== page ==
Sunday, January 29, 2012


I’ll admit that I haven’t spent much time in Arkansas.  A few friends and I were driving from South Carolina to Oklahoma in 2000 for a conference and we spent the night in Little Rock.  We had a delicious meal of catfish and then we continued through the Ozark Mountains onto Oklahoma.  That being said, I’ve done some research into what I might do if I ever went back to Arkansas.

We all like a good deal, and Arkansas has helped us out in more ways than one.  First, they gave us Wal-Mart!  You can still go and visit the 1st one in Bentonville.  There is a museum at the old location of Walton’s 5 and dime store. http://walmartstores.com/AboutUs/287.aspx  Wal-Mart has gone from Walton’s 5 and dime store in 1962 to having 2.1 million employees in more than 9,884 locations around the world today!

The state tourism website provides a list of 101 FREE things to do in Arkansas - http://www.arkansas.com/things-to-do/101things/ .  Two places on this list that I’d like to go visit are the Cedar Falls at the Petit Jean State Park in Morrilton - http://www.petitjeanstatepark.com/, and the Old Mill in North Little Rock - http://www.northlittlerock.org/entries.aspx?id=233&section=1&subsection=19&filter1=&filter2=&filter3=.  These areas just look amazing!  Cedar Falls is one of many beautiful places in that state park and the Old Mill is featured in the opening of Gone With The Wind.  Be sure to check out its old fashioned country store too.

Photo found of the Old Mill online
The list also recommends checking out the Thorncrown Chapel in Eureka Springs - http://thorncrown.com/.  It has so much glass!  I think it would be a cool place to praise and worship God.  There is a similar church in Nebraska that I visited and will talk about in another post. 
Photo found online
Another place in Eureka Springs that has really interested me is the Great Passion Play http://www.greatpassionplay.org/.  It’s been there over 40 years and has a top of the mountain gospel music dinner theater, interactive living Bible tour, and a Bible museum exhibit. The play is America’s #1 most attended outdoor drama.  For more information on the town of Eureka Springs located in the Ozark Mountains visit - http://eurekasprings.org/.

Have you ever dreamed of going to Paris?  You can always check out Mount Magazine State Park in Paris, Arkansas - http://www.mountmagazinestatepark.com/.  It has a breathtaking view of the mountains and it’s one of the tallest places in the state.  It would make a perfect place to go “leaf peeping” in the fall.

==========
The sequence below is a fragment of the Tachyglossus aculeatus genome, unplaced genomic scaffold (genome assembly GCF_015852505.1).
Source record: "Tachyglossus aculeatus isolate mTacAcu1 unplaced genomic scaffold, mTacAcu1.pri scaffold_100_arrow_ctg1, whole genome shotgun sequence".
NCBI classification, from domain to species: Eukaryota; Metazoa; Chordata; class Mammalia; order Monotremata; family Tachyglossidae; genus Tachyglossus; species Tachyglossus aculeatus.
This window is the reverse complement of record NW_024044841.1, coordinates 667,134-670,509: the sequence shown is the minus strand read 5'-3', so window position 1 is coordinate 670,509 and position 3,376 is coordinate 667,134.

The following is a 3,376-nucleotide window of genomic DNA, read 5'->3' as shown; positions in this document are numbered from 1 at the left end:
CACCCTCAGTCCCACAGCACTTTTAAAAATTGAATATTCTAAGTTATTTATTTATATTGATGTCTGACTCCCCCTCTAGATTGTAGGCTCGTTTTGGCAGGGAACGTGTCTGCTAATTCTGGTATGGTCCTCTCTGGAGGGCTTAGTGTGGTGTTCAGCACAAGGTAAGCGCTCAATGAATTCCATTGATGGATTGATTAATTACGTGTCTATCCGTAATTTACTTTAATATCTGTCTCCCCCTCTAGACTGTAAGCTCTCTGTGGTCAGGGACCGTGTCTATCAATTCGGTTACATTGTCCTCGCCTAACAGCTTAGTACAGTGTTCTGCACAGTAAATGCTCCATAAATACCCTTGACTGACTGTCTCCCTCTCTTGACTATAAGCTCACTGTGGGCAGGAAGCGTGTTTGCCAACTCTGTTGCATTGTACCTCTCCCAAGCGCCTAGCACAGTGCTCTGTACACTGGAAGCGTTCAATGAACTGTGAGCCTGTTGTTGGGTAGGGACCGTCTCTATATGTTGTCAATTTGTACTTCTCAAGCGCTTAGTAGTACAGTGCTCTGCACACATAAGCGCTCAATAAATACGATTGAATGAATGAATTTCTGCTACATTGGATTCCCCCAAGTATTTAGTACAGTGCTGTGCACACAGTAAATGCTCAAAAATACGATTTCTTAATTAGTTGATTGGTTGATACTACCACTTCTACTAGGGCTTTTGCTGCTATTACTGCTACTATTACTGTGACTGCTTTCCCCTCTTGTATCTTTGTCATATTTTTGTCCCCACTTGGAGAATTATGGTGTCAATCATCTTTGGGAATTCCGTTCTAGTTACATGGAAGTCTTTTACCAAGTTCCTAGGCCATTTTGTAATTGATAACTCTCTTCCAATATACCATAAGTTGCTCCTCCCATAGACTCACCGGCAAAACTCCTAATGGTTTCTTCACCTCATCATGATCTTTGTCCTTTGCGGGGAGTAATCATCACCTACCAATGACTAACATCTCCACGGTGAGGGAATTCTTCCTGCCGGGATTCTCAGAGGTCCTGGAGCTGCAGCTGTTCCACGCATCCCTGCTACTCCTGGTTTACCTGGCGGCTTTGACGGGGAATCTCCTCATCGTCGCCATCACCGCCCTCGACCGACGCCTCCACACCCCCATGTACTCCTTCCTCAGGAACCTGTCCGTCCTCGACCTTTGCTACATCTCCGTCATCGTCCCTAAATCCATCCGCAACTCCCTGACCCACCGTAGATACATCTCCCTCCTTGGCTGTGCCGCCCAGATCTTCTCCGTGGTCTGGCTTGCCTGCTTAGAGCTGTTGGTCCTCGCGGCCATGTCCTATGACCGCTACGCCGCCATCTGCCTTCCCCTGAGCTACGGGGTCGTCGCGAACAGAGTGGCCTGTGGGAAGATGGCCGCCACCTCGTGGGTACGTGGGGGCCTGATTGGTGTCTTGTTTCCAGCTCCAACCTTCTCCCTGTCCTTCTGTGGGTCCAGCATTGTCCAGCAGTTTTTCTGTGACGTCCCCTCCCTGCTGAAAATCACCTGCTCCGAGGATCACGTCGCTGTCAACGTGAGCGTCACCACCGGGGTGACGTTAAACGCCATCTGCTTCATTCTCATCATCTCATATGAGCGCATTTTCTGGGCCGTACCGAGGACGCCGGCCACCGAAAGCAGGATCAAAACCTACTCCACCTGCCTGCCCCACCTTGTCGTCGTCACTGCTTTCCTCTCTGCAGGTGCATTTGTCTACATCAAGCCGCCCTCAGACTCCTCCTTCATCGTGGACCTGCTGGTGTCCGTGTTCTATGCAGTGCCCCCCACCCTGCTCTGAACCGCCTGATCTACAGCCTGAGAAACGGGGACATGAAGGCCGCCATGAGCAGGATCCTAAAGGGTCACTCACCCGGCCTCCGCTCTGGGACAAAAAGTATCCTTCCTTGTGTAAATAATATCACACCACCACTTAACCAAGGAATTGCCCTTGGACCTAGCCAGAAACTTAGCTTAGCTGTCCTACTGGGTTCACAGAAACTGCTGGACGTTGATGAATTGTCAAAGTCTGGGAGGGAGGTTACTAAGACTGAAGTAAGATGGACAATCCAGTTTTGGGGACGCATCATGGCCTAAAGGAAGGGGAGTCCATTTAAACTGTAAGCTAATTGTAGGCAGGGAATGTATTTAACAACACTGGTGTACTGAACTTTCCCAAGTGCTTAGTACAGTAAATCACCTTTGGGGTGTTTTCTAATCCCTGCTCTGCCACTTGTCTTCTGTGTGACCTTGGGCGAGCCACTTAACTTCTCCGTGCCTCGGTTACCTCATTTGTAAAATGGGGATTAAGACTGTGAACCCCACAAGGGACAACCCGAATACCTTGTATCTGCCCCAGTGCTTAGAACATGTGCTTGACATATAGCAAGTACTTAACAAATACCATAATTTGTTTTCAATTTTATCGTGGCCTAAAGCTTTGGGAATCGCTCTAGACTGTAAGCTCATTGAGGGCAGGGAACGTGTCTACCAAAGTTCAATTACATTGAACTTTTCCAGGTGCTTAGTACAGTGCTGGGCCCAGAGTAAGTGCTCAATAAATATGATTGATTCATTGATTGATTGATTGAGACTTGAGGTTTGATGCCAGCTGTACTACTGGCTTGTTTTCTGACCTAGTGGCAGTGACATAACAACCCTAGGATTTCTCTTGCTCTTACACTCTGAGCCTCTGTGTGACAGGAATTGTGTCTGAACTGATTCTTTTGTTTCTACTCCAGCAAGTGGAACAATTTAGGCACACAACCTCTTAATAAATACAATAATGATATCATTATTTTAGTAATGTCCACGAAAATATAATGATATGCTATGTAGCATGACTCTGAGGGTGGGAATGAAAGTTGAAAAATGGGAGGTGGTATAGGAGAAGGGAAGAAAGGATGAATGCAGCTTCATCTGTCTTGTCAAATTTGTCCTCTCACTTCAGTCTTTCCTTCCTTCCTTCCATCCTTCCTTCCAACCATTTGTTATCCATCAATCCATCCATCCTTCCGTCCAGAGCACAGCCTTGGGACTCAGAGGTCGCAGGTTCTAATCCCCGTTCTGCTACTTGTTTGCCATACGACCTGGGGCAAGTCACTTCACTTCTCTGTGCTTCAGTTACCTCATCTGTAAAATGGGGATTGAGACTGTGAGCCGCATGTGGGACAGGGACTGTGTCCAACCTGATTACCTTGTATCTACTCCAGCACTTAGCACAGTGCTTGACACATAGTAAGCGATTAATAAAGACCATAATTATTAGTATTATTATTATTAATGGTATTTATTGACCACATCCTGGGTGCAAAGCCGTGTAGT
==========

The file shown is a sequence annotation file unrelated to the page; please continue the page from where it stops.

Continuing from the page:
Photo found online
For more leaf peeping, you should drive on the Talimena National Scenic Byway http://talimenascenicdrive.com/.

When visiting Little Rock, you should first visit the state capitol building - http://www.sos.arkansas.gov/stateCapitolInfo/Pages/default.aspx.  Most state capitals (if not all) will allow you to tour the capitol building.  Arkansas provides guided and audio tours.  Be sure to check out the various monuments on the capitol grounds as well.  Also, Little Rock has a Peabody hotel just like the one I’ve visited in Memphis, TN.  Peabody hotels have a duck parade in the morning and afternoon as the ducks go from their penthouse room to the water fountain in the lobby and back.  Its fun to see at least once in your life - http://www.peabodylittlerock.com/peabody-ducks/.  Lastly, no matter if you’re a Democrat or Republican, you should visit the Clinton Presidential Center and Park.  It has the largest collection of presidential documentation and artifacts in US history.  http://clintonlibrary.gov/  You can also see what the oval office looked like when Bill Clinton was president.

Arkansas is home to some odd things as well.  Emerson hosts the annual Purple Hull Pea Festival / World Championship Rotary Tiller Race every April - http://www.purplehull.com//.  I’d like to see what a purple hull pea tastes like, but a rotary tiller race and the world championship at that!?  Hmm.  Well, that sure is different! 
Photo off of their website

Next, an entrepreneur in the town of Lead Hill is building a theme park called the Ozark Medieval Fortress - http://ozarkmedievalfortress.com/en-us/.  The castle is in the making and won’t be done till 2030, but you can visit it now and they have various activities.  STRANGE!  Lastly, you can go to a town in Arkansas and be in Texas (it’s a 2 for 1 deal).  This town is Texarkana - it’s a city in Texas and in Arkansas.  Texarkana has the only US post office that is in two states at once!  http://www.texarkana.org/Texarkana_USA/

These are just a few of the things I’d like to do in Arkansas if I go back; it’s not a complete list.  If you know of anywhere else in Arkansas we should check out, please leave a comment below.  See you next week when we explore what’s just round the corner in California.

**Pictures were found online**

Sunday, January 22, 2012


Being an east coast girl, I’m not used to such “young” states like Arizona who will celebrate 100 years of statehood this year http://www.az100years.org/.  Wow!

I visited Arizona during a road trip with my friends Lori and Lauren in May 2009.  We had a blast visiting Nevada, Arizona, New Mexico, and Colorado (in that order) over the course of a long weekend.

We crossed into Arizona from Nevada on the Hoover Dam - http://www.usbr.gov/lc/hooverdam/.  It is in the middle of nowhere, but there were so many cars.  They have alleviated congestion by building a bridge across the dam area that was being built when we were there.  It’s really cool to see the marvel of this man-made wonder in person.

View from on top of the Hoover Dam
New Bridge - looks a little scary